Thursday, August 13, 2009

Replicating The Asset Allocation Of The Ivy League

by Aussie 0 comments

I'm a big fan of the returns the big Ivy League endowment funds have been able to produce over the years. Yale has been able to produce a compound return of almost 16% over a 20 year period. Harvard produced a compound return of just over 14% over the same time frame. So it is with interest that I study the asset allocation of these funds each year.

However, as a small investor, I've always felt that I was unable to replicate the asset allocation of these endowment funds. They have been reducing these exposure to listed equity investments in recent years thereby making more difficult for an investor like myself to approximate what their investment portfolio contains.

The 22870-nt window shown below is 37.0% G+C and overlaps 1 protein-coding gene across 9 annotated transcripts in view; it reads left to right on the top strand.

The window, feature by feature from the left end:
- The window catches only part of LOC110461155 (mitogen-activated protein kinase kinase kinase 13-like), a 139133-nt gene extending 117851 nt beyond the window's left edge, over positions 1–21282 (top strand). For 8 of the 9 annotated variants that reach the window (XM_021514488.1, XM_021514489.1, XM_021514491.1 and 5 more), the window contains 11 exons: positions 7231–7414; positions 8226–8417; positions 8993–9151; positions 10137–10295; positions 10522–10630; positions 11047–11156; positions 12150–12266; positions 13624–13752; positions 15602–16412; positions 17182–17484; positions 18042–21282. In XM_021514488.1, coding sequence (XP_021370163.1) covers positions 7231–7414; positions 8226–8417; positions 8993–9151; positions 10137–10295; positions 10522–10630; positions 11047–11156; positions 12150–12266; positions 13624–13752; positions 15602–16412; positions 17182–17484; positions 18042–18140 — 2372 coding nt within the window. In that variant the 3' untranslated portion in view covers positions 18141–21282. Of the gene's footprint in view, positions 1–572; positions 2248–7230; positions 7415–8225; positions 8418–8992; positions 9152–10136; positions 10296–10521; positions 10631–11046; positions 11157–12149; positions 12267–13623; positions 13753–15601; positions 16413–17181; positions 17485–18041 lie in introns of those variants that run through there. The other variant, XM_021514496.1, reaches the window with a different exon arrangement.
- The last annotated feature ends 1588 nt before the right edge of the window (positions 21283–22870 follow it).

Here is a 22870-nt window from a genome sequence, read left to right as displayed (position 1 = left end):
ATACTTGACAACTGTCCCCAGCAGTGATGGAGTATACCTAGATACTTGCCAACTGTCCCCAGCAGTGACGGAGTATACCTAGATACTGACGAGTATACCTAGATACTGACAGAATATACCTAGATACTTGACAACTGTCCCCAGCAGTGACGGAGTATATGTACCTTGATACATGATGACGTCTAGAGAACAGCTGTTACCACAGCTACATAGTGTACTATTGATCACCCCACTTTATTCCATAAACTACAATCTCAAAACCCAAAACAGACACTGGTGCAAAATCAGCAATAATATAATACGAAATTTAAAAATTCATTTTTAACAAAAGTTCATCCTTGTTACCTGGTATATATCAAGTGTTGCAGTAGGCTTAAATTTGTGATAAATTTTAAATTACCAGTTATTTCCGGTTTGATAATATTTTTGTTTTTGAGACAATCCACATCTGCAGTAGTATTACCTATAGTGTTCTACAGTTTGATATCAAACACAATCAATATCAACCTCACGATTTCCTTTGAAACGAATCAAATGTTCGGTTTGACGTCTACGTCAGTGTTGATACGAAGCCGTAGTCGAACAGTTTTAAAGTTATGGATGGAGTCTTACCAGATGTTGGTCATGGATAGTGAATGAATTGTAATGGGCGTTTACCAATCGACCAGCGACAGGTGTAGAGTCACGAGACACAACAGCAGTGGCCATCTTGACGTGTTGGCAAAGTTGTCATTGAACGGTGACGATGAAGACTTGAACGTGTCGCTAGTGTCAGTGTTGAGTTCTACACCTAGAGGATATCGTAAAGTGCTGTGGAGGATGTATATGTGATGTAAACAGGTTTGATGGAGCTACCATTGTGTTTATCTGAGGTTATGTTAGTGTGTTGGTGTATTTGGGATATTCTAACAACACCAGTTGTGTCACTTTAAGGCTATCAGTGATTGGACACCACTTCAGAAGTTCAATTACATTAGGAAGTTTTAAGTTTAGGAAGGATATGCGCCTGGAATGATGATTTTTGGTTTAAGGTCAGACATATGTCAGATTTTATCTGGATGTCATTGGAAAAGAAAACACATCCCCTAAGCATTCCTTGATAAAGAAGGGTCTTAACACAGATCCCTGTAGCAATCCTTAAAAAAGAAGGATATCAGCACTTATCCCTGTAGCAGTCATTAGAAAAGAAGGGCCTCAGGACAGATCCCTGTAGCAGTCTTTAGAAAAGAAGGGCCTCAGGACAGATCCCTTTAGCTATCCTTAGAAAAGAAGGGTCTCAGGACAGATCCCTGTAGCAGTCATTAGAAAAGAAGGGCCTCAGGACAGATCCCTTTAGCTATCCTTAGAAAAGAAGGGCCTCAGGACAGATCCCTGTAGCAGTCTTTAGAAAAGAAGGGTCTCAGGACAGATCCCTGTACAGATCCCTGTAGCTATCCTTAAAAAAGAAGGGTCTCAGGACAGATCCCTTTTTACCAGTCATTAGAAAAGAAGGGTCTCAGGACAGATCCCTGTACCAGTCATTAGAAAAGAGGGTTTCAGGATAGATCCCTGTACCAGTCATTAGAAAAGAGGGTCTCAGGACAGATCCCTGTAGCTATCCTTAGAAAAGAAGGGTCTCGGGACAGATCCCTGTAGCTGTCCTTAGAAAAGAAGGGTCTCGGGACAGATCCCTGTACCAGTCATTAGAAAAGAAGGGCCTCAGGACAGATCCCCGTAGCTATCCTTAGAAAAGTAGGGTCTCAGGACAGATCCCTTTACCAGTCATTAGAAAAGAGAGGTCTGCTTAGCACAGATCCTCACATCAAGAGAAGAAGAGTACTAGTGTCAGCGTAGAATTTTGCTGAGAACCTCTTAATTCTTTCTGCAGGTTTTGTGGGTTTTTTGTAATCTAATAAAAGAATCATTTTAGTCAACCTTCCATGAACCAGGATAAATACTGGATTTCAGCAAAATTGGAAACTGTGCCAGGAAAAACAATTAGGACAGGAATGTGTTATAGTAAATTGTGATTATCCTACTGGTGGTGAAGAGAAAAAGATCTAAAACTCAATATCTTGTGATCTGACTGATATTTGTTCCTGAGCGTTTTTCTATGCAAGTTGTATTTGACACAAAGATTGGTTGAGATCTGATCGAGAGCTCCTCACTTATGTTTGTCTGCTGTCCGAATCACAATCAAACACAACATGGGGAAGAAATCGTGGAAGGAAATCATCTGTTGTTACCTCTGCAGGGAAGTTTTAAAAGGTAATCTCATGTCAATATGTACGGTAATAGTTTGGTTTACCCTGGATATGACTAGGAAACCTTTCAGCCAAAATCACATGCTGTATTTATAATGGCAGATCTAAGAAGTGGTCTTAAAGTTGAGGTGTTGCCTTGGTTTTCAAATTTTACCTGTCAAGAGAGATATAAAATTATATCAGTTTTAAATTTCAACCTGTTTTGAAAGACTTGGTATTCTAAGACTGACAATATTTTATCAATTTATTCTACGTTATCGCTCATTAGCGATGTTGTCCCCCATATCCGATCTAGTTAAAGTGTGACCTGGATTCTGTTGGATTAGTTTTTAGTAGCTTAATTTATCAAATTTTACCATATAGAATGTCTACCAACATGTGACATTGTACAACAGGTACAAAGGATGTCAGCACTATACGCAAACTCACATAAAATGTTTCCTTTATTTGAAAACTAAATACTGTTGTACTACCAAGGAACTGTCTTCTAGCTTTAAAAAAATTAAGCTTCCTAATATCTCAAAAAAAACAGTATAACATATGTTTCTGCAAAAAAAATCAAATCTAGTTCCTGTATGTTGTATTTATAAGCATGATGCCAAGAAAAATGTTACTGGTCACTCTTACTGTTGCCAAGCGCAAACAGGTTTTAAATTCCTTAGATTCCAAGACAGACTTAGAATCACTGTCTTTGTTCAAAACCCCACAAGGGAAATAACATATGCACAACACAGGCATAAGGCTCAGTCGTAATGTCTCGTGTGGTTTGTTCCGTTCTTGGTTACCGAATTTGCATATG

But just recently, I read an article on the Kiplinger website (The Ivy Endowment-Fund Portfolio) where a simple portfolio is put forward which aims to copy the diversification and risk management techniques employed by the ivy league schools. The best part is that because the portfolio is composed of 10 exchange traded funds, the average investor like myself is able to buy these ETF's directly on the stock market.

The diversification achieved and low cost of using ETF's in an investment portfolio have been discussed at length many times the world over so I wont go into the arguments again here. Suffice to say that I'll be taking a closer look at the asset allocation recommended in the article to see whether it's worth incorporating some of the investment ideas into my own portfolio.

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